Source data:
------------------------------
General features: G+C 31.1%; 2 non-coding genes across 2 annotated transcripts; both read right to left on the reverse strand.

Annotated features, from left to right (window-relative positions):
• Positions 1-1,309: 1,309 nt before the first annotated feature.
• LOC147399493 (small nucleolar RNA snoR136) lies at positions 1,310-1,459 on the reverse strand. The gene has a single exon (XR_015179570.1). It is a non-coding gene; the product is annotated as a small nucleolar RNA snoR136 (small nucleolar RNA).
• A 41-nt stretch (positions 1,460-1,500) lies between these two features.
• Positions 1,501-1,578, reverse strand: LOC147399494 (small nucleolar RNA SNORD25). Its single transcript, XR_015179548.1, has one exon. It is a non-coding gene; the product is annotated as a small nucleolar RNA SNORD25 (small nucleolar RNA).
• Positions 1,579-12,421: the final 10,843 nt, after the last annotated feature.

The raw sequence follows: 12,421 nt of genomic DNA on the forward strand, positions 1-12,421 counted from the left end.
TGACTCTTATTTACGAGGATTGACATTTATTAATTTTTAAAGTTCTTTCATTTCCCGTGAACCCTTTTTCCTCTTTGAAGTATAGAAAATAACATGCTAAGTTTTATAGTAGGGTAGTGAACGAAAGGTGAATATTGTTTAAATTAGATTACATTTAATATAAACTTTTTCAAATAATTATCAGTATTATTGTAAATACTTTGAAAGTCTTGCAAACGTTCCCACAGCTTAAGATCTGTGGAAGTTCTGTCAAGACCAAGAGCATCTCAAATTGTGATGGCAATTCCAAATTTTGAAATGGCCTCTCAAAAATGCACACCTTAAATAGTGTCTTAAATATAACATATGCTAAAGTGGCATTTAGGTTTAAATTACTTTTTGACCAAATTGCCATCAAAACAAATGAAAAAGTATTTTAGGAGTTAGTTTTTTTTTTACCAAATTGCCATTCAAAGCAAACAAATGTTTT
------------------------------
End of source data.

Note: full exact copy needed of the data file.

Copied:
General features: G+C 31.1%; 2 non-coding genes across 2 annotated transcripts; both read right to left on the reverse strand.

Annotated features, from left to right (window-relative positions):
• Positions 1-1,309: 1,309 nt before the first annotated feature.
• LOC147399493 (small nucleolar RNA snoR136) lies at positions 1,310-1,459 on the reverse strand. The gene has a single exon (XR_015179570.1). It is a non-coding gene; the product is annotated as a small nucleolar RNA snoR136 (small nucleolar RNA).
• A 41-nt stretch (positions 1,460-1,500) lies between these two features.
• Positions 1,501-1,578, reverse strand: LOC147399494 (small nucleolar RNA SNORD25). Its single transcript, XR_015179548.1, has one exon. It is a non-coding gene; the product is annotated as a small nucleolar RNA SNORD25 (small nucleolar RNA).
• Positions 1,579-12,421: the final 10,843 nt, after the last annotated feature.

The raw sequence follows: 12,421 nt of genomic DNA on the forward strand, positions 1-12,421 counted from the left end.
TGACTCTTATTTACGAGGATTGACATTTATTAATTTTTAAAGTTCTTTCATTTCCCGTGAACCCTTTTTCCTCTTTGAAGTATAGAAAATAACATGCTAAGTTTTATAGTAGGGTAGTGAACGAAAGGTGAATATTGTTTAAATTAGATTACATTTAATATAAACTTTTTCAAATAATTATCAGTATTATTGTAAATACTTTGAAAGTCTTGCAAACGTTCCCACAGCTTAAGATCTGTGGAAGTTCTGTCAAGACCAAGAGCATCTCAAATTGTGATGGCAATTCCAAATTTTGAAATGGCCTCTCAAAAATGCACACCTTAAATAGTGTCTTAAATATAACATATGCTAAAGTGGCATTTAGGTTTAAATTACTTTTTGACCAAATTGCCATCAAAACAAATGAAAAAGTATTTTAGGAGTTAGTTTTTTTTTTACCAAATTGCCATTCAAAGCAAACAAATGTTTT